Fourteen-term Congresswoman Sheila Jackson Lee is on record saying, “All those who wore sheets a long time ago have now lifted them off and started wearing, uh, clothing, uh, with a name, say, I am part of the Tea Party.” In July 2005, Jackson Lee was one of numerous Congressional Black Caucus members who met with Farrakhan and took photographs with him. Jackson Lee also introduced a 2006 Farrakhan sermon at a Houston mosque, where she praised the Nation of Islam for having “always been on the forefront of leadership without apologies.”

One of Farrakhan’s more notorious leadership forefonts has been his hate America foreign policy. In November 2018, he traveled to Iran to chant “Death to America” and “Death to Israel. In 2013 Congressman Andre Carson joined New York Rep. Gregory Meeks and then-Minnesota Rep. (and later DNC chairman) Keith Ellison to attend a dinner hosted by Iranian President Hassan Rouhani, where Farrakhan was also on hand.

In 2011, current House Majority Whip James T. Clyburn, the kingmaker who clinched Joe Biden’s nomination for president, shared a stage with Farrakhan who discussed the notorious anti-Semitic screed of the Nation of Islam called The Secret Relationship Between Blacks and Jews. The book claims that there is “irrefutable evidence” that Jews “kidnapped Black Africans disproportionately more than any other ethnic or religious group in New World History.” After Farrakhan spoke about the need for blacks to pool their resources and work together, Clyburn said: “I want to thank Minister Farrakhan for offering up a number of precepts that we ought to adhere to.” When Jewish organizations criticized Clyburn for having appeared at the event, the congressman said he was “not bothered in the least bit” by the criticisms.

In a February 2018 interview, Congressman Danny Davis, who had obtained the permit for Farrakhan’s Million Man March, attended by hundreds of thousands of blacks, heralded Farrakhan as “an outstanding human being who commands a following of individuals who are learned and articulate, and [who] plays a big role in the lives of thousands and thousands and thousands and thousands of people.”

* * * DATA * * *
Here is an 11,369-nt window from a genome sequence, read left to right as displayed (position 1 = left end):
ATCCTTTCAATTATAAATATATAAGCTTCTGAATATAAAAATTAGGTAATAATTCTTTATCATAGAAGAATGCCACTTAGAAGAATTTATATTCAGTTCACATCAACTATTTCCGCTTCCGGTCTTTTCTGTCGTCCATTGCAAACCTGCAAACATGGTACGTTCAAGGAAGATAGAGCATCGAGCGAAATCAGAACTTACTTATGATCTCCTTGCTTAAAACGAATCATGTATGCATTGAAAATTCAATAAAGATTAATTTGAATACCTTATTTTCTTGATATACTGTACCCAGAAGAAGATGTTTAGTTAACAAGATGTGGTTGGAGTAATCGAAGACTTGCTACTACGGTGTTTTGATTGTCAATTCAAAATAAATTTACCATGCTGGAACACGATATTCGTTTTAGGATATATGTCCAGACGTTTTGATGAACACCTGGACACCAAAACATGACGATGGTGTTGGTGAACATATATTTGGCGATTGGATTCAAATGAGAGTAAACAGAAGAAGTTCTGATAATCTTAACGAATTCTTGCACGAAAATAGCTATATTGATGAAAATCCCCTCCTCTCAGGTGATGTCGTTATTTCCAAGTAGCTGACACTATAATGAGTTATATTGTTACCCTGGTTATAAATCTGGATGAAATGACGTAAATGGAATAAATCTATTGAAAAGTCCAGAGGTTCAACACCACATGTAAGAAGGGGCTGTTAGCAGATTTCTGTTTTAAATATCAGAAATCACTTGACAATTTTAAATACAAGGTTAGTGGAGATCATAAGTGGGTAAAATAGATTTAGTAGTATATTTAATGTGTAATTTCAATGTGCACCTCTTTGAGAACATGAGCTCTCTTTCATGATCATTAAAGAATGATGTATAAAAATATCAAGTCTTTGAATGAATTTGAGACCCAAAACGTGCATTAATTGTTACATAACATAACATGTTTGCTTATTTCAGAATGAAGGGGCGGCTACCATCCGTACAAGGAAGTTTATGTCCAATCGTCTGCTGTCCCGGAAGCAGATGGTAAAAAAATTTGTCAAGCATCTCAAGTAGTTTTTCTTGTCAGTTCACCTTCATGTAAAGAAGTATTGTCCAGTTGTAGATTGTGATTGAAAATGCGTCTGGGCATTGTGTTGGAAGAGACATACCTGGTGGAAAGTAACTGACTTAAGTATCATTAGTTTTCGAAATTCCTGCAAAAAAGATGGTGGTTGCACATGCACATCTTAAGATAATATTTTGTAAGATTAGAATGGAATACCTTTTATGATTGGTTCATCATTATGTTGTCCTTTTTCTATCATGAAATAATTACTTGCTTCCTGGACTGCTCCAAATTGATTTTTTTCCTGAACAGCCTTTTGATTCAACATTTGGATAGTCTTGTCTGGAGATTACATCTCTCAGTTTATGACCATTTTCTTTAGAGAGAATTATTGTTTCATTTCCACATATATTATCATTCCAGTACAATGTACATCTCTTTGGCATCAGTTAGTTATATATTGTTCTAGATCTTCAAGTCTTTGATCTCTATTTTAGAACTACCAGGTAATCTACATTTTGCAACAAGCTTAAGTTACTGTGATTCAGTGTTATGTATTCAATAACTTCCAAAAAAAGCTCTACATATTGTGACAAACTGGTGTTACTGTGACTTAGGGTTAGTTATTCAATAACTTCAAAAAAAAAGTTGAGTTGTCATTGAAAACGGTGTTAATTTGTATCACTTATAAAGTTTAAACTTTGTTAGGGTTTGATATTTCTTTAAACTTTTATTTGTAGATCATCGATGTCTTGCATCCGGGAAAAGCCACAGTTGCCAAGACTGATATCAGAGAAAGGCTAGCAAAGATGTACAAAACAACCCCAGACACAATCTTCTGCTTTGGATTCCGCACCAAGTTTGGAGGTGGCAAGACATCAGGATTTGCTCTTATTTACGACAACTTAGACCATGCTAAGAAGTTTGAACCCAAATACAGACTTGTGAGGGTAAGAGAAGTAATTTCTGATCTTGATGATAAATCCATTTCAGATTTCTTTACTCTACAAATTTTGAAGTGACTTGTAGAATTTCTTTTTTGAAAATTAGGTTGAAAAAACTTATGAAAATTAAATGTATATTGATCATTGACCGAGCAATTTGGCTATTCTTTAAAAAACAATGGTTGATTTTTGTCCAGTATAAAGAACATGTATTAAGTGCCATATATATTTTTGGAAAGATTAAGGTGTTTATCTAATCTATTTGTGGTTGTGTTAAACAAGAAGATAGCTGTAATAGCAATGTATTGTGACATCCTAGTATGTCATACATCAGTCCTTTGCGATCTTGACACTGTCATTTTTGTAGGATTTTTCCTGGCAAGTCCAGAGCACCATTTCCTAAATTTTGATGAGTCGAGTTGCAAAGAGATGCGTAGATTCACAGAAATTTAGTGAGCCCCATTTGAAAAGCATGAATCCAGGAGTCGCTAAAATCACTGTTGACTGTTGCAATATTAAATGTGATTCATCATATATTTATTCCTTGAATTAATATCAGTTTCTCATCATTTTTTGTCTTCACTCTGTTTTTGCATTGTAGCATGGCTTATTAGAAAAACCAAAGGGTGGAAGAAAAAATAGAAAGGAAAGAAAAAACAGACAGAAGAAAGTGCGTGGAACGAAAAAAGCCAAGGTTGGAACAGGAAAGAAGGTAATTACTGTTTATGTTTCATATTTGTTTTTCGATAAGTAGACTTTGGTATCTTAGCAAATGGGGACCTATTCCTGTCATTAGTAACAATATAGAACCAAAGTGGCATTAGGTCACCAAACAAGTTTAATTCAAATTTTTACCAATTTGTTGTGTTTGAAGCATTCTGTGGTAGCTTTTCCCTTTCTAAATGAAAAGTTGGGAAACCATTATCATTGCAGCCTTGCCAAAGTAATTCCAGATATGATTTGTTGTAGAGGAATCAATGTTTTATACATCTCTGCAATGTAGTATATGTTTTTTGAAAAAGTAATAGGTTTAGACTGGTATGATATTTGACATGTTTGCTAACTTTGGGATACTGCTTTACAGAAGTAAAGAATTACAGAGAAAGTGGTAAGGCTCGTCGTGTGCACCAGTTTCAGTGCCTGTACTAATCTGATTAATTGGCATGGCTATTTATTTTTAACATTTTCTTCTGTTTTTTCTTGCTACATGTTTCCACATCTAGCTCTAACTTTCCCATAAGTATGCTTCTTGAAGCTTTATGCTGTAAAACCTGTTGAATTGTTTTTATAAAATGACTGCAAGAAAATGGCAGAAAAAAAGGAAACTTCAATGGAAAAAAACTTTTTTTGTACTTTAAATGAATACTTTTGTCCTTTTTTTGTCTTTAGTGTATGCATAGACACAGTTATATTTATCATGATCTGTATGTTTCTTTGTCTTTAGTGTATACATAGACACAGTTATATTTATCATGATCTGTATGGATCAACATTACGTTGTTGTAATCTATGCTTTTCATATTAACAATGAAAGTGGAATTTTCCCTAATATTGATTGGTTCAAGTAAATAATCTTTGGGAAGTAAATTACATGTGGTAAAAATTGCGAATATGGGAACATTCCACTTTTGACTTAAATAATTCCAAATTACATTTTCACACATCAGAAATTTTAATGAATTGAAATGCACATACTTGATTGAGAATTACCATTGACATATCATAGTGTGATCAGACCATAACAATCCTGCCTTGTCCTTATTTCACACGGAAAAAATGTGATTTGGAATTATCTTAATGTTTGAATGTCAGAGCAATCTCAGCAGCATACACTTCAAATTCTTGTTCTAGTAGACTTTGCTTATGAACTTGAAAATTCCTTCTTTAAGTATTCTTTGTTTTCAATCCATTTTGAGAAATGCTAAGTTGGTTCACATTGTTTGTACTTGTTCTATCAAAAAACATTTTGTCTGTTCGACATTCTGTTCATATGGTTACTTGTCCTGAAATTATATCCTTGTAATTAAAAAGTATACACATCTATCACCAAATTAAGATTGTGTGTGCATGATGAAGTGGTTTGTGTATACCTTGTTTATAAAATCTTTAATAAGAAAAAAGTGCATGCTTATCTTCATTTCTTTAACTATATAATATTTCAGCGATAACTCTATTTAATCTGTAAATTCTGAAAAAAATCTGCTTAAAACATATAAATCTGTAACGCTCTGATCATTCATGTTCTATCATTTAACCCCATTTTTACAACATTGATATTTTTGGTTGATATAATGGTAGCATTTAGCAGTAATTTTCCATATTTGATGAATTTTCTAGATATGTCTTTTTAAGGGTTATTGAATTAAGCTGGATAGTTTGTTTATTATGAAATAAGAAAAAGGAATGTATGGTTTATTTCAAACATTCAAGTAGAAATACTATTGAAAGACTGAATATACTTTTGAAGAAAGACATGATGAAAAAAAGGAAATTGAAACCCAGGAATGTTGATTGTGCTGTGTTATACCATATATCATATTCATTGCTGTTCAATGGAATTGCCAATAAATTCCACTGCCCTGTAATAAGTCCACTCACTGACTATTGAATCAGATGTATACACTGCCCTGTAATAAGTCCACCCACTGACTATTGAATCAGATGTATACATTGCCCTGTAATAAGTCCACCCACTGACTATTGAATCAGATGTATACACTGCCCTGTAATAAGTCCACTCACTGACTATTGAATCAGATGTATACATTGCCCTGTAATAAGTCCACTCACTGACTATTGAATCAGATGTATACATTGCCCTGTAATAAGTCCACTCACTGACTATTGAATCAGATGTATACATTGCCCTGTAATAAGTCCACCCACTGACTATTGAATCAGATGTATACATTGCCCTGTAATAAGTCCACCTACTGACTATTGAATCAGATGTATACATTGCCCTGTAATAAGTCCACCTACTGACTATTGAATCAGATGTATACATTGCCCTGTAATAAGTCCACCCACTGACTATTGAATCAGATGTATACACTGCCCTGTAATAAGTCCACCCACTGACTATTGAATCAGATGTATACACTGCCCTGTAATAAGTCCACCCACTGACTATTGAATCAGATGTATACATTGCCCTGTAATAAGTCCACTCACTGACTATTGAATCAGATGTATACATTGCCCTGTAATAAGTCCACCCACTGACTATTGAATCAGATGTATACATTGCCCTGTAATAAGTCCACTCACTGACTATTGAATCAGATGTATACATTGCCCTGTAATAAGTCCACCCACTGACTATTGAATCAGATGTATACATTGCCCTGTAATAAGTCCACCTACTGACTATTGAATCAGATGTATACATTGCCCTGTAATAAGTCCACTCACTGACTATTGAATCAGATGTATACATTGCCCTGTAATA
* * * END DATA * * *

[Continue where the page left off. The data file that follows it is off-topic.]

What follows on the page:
In 2018, Congresswoman and “Squad” member Ayanna Pressley held a campaign event with Nation of Islam members outside the Muhammad Mosque No. 11 in Boston. Two years later, she went to the House floor and said: “Centuries of institutionalized oppression will not be undone overnight, for racism in America is as structural as the marble pillars of this very institution.”

In 2013, current Georgia Senator Raphael Warnock, who at the time was the senior pastor of the Ebenezer Baptist Church in Atlanta, declared: “It was the Black Muslims who challenged Black preachers and said, ‘you’re promulgating 
 the White man’s religion. And that’s a slave religion
. We’ve needed the witness of the Nation of Islam 
 to put a fire under us and keep us honest.” In an October 2016 speech, Warnock said: “America needs to repent for its worship of whiteness.” In June 2017 he said: “Racism is America’s preexisting condition.”

Warnock’s religious “mentor” was the late James Cone, the Black Liberation Theology founder who argued that “the goal of black theology is the destruction of everything white.”